- November 18, 2020 15:02
By Lorenzo B. Juachon
(This was originally published on 21 December 1961 Volume XXIV no. 27 Christmas Number of FEU Advocate, a defunct segment released by the publication.)
Jose Protacio Rizal, the Philippine national hero, stands today as the foremost Asian revolutionist whose heroic phenomenon continues to dazzle scholars and historians alike.
No other Filipino of any singular stature has animated the interest and acclaim of the world that this Great Malayan whose genius foreshadowed the emerging greatness of his race.
A century later after his birth and six decades after his martyrdom, Rizal remains for the Filipinos the gadfly of resurgent nationalism.
His classics, Noli Me Tangere and El Filibusterismo, have become the fountain of inspiration for latter-day Filipinos who think and contemplate the present against the past.
The values he espoused, the evils he despised and sought to cast away, Rizal indelibly marked out in those two great books through an array of living characters who seem to leap out from their pages and condemn the essential contemptibility of contemporary Philippine society.
One can go on in casing Rizal in moonlit phrases. However, one is helpless before his cerebral splendor. Rizal’s mind is what the Gallic may call engage.
From it sprang the plethora of ideas that ultimately forged the subdued passion of his country into that irresistible cry for freedom from slavery. And when one dewy morning volleys of Castillian bullets sought to blast his brains, his ideas swiftly agitated the oppressed among the Indios who eventually cracked the cynical empire.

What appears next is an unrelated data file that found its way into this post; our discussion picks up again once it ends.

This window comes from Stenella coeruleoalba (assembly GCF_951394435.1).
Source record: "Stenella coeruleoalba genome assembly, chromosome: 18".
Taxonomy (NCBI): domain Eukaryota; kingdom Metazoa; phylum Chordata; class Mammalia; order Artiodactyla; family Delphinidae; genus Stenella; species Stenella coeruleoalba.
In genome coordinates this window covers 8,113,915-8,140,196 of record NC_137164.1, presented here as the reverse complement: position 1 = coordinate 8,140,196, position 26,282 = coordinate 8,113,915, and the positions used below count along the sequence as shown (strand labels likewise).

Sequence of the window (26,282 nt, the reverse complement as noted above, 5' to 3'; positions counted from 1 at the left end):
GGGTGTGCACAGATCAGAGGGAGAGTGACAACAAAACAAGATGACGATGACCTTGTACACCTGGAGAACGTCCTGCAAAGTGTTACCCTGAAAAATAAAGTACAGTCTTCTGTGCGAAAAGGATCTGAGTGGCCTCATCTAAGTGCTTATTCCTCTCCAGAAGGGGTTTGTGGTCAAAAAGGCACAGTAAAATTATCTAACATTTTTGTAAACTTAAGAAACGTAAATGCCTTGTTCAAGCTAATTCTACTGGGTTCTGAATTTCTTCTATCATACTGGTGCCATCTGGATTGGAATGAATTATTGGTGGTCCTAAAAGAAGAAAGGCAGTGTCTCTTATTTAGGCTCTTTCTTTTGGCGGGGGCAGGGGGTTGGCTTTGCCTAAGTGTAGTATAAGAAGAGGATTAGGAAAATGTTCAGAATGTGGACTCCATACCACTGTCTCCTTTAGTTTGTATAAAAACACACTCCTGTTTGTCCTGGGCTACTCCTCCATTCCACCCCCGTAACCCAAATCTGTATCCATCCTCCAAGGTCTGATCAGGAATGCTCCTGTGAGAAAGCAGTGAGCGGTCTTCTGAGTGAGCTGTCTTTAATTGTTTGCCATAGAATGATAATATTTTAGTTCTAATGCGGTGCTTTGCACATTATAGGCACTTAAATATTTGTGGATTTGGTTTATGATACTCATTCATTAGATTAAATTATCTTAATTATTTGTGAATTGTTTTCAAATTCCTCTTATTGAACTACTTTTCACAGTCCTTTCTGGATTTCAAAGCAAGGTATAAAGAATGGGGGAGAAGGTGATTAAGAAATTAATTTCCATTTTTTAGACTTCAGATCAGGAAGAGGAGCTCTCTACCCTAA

From such mind flowed the scholar and the patriot in Rizal. At the age of 35, Rizal attained the zenith of intellectual prowess that no self-respecting Rizalphobe would dare pooh-pooh.
It is passing strange that Rizal as a hero is still a stranger to most of his countrymen.
While it is common place to ascribe Rizal’s measure of greatness to his martyrdom, it is rare if at all that he is revered as an idea.
Rizal is essentially an idea. His lifetime’s homage to scholarship and learning is rooted in the classic idea that man’s salvation lies in freedom from ignorance.
This idea of freedom Rizal pursued unto the end of his brief lifetime.
Freedom, he preached, could not be had for a song: it must be earned.
This idea of freedom Rizal saw during his lifetime was being killed by forces of obscurantism. Against this tyranny of the mind, this retrogression of ideas, Rizal showed that greatness still counted for something.
If the new Philippines was made possible by the fortitude and heroism, and later the intelligence of Filipino masses, it was primarily his creation.
More broadly, Rizal’s idea of change showed that men can still make their history by conscious thought and will.
Rizal, indeed, was destined to be the pristine idea which set Asia into the flames of revolutionary change.